There she goes again
People are still debating the old riddle: “Does it make a sound if a tree falls in the forest and no one is around to hear it?”
To settle that question, why not just put some dynamite at the base of a large tree, set up a recording device and then check back after the blast to see if there’s a loud thud on the recording after the explosion, with no one around to hear it?
To apply that riddle to a current occurrence, what if Hillary Clinton reveals herself to be excessively nonsensical by declaring that businesses don’t create jobs and then the top three Sunday political shows — NBC’s “Meet the Press,” ABC’s “This Week” and CBS’ “Face the Nation” — don’t even mention her inane statement. Does that mean Hillary didn’t make a sound?
“Don’t let anybody tell you that, ah, you know, it’s corporations and businesses that create jobs,” Hillary proclaimed to loud applause at a recent political rally in Boston.
“You know that old theory — trickle-down economics,” she continued. “That has been tried. That has failed. It has failed rather spectacularly.”
Those anti-business, anti-market comments are reminiscent of Mrs. Clinton’s haughty reply in 1993 when she was told her Rube Goldberg health plan could bankrupt small businesses in America. “I can’t be responsible,” she declared, “for every undercapitalized small business in America” — even if her proposed mandates and fines are the source of the undercapitalization.
There are multiple levels of fundamental misinformation contained in Hillary’s aforesaid economic analyses.
First, during President Reagan’s so-called “trickle-down” economics, the nation’s unemployment rate dropped from 7.1 percent in 1980 to 5.5 percent in 1988. Similarly, the inflation rate dropped from 10.4 percent in 1980 to 4.2 percent in 1988. Overall, double-digit misery turned into job growth and across-the-board gains in inflation-adjusted income.
Second, the vast majority of U.S. workers are employed in jobs that were created in the private sector, as reported in a March 2014 publication, “Selected Characteristics of the Private and Public Sector Workers,” by the Congressional Research Service: “In 2013, public sector jobs accounted for 16.0 percent of total employment.”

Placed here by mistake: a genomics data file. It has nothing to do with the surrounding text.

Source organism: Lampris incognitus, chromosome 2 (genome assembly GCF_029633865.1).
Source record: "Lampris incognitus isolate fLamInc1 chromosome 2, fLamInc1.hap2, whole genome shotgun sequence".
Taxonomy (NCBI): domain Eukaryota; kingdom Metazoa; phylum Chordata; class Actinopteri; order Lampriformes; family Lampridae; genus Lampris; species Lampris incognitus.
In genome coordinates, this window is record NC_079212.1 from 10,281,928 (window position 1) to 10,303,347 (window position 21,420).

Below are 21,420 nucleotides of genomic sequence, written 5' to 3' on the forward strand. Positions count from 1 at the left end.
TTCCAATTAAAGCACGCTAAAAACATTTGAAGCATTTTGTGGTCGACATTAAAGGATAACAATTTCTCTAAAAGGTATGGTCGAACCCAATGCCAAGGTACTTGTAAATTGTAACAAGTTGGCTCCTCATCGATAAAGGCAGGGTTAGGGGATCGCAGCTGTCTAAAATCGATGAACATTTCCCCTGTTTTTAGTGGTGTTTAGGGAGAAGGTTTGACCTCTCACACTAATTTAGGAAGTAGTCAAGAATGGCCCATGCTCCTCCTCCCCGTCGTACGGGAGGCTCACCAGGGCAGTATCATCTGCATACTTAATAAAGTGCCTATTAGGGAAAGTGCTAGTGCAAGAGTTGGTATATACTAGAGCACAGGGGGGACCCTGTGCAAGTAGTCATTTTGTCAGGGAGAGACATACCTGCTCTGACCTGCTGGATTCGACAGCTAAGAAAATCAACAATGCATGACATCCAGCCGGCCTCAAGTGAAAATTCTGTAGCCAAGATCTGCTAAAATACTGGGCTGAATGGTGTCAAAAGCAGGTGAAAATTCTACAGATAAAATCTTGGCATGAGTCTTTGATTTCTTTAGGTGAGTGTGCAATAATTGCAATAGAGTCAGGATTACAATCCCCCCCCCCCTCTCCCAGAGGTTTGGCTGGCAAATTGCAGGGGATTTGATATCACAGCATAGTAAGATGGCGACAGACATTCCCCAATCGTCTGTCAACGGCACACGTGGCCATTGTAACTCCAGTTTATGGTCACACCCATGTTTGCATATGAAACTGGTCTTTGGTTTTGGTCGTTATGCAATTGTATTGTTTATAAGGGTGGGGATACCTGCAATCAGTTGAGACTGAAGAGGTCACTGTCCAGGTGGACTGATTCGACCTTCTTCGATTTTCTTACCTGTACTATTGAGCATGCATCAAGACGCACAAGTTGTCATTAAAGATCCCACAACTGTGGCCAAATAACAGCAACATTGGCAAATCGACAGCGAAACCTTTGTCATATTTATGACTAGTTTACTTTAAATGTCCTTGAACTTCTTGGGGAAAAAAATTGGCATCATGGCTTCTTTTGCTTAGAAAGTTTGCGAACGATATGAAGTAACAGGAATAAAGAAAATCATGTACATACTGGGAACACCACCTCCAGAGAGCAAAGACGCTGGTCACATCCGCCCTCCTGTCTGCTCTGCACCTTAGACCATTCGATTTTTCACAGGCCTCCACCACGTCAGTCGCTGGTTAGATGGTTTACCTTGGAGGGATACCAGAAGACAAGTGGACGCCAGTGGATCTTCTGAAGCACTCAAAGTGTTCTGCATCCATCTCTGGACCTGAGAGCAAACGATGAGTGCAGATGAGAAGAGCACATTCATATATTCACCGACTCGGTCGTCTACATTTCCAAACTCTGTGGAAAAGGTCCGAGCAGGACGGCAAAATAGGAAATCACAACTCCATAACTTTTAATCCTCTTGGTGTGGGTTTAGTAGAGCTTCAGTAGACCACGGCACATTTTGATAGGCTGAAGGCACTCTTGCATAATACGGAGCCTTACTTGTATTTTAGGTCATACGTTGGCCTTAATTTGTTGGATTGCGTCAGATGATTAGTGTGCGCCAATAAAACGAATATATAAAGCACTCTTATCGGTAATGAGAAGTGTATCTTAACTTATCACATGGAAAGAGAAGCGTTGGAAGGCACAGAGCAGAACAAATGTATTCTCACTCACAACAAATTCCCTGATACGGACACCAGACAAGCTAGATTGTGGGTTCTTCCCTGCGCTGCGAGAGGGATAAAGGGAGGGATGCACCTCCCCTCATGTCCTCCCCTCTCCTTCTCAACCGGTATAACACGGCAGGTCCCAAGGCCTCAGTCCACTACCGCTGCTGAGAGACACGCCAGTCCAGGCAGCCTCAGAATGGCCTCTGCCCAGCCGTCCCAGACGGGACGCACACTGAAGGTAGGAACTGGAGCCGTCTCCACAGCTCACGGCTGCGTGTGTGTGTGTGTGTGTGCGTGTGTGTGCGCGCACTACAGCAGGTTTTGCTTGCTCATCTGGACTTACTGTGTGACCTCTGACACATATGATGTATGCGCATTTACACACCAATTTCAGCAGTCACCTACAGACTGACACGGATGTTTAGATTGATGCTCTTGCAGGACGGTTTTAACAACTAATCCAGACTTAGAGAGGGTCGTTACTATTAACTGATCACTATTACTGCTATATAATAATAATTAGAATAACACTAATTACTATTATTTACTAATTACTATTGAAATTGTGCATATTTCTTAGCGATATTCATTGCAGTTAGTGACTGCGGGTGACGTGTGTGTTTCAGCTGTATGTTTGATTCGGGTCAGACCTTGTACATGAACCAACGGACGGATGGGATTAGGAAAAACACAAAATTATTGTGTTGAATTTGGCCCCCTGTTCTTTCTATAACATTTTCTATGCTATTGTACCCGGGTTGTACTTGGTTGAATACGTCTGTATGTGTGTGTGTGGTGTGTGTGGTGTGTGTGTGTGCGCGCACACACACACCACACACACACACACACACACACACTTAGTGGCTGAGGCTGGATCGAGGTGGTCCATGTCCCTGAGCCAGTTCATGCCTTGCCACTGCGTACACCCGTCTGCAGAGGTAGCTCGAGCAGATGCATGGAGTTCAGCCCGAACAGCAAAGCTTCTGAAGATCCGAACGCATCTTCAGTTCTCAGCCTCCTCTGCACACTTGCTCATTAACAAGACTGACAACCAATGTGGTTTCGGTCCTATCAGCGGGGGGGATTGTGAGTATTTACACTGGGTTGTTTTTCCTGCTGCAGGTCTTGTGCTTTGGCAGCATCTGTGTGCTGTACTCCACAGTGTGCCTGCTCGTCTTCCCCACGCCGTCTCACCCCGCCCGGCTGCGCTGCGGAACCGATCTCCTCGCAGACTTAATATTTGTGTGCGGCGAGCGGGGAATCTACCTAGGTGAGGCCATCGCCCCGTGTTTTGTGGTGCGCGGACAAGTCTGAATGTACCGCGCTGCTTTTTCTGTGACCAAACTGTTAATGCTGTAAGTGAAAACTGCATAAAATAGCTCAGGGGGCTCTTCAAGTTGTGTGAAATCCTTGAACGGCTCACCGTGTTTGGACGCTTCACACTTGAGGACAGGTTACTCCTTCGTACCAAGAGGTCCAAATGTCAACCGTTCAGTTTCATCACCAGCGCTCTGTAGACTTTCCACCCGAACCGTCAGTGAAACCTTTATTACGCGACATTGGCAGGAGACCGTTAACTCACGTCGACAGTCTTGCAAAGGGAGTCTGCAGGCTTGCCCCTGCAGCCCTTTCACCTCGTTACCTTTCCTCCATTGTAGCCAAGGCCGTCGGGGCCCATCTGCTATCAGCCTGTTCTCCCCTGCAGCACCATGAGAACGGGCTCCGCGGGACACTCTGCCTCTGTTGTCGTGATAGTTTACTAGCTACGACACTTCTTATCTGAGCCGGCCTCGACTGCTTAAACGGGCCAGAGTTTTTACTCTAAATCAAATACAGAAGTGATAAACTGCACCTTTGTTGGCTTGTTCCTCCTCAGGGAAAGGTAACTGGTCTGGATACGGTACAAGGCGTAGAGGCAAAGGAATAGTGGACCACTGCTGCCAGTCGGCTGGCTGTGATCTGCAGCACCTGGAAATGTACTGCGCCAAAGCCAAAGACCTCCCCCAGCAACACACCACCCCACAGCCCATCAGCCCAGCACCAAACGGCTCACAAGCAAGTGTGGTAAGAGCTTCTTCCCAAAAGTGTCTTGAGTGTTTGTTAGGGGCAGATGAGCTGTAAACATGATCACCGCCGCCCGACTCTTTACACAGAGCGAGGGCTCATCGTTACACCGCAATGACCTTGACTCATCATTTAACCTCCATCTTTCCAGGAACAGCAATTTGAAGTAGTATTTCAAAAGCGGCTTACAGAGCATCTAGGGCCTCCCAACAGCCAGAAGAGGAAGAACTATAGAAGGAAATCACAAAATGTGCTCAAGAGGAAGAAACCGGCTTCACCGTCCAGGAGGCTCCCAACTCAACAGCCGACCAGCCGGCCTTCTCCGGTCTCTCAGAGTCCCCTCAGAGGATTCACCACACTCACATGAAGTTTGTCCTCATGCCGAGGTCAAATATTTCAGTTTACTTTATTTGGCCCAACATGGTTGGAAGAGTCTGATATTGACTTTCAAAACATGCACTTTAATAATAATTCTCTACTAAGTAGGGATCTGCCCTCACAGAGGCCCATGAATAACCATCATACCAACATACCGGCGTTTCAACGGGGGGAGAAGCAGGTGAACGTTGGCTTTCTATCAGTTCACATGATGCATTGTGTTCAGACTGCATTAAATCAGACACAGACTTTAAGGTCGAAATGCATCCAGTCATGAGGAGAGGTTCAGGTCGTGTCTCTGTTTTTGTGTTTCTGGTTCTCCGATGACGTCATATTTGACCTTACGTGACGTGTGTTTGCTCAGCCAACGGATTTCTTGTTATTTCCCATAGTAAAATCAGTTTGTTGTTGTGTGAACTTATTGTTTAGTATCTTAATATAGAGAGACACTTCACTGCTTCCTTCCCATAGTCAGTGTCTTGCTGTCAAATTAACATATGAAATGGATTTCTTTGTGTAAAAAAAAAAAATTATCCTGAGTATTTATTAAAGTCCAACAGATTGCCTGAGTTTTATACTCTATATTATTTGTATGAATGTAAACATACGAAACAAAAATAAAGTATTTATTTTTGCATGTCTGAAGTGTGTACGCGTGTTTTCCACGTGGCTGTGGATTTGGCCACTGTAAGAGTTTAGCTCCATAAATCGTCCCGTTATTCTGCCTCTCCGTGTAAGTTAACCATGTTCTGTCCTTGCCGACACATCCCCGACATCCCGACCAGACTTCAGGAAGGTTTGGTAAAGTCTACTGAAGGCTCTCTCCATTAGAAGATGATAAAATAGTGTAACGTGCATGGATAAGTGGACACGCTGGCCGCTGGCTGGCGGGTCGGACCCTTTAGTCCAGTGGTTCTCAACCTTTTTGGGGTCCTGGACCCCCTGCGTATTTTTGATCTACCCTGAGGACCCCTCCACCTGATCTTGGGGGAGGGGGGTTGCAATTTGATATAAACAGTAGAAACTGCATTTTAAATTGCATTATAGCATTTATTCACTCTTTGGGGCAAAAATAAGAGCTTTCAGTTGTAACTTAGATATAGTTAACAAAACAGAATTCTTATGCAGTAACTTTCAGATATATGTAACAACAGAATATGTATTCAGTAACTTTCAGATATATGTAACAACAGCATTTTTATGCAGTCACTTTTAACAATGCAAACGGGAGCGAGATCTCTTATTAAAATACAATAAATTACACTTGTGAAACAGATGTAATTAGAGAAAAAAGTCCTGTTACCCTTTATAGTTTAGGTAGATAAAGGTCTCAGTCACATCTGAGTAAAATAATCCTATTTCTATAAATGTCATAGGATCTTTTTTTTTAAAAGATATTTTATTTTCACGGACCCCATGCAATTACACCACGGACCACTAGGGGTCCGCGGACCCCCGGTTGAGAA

The remaining 84 percent proportion of total jobs that are in the private sector supply the bulk of funds that pay the salaries and benefits of the public sector workforce.
Maggie Haberman, a senior political reporter at Politico, reported that “some Democrats who back Clinton said privately she appeared to be trying too hard to … adjust to the modern economic progressive language, much in the way President Barack Obama did during a campaign rally in 2012, when he said, ‘You didn’t build that.’ ” Obama’s message to those who built businesses and created jobs: “Somebody helped to create this unbelievable American system that we have that allowed you to thrive. Somebody invested in roads and bridges. If you’ve got a business, you didn’t build that. Somebody else made that happen.”
In point of fact, the top 10 percent of U.S. income earners in 2011 paid 68 percent of all federal income taxes while earning 45 percent of all income. Those earners can say, correctly, that they not only built something but also picked up a disproportionate share of the tab for the roads, bridges and America’s C-5M transport planes.
Ralph R. Reiland is an associate professor of economics at Robert Morris University and a local restaurateur (firstname.lastname@example.org).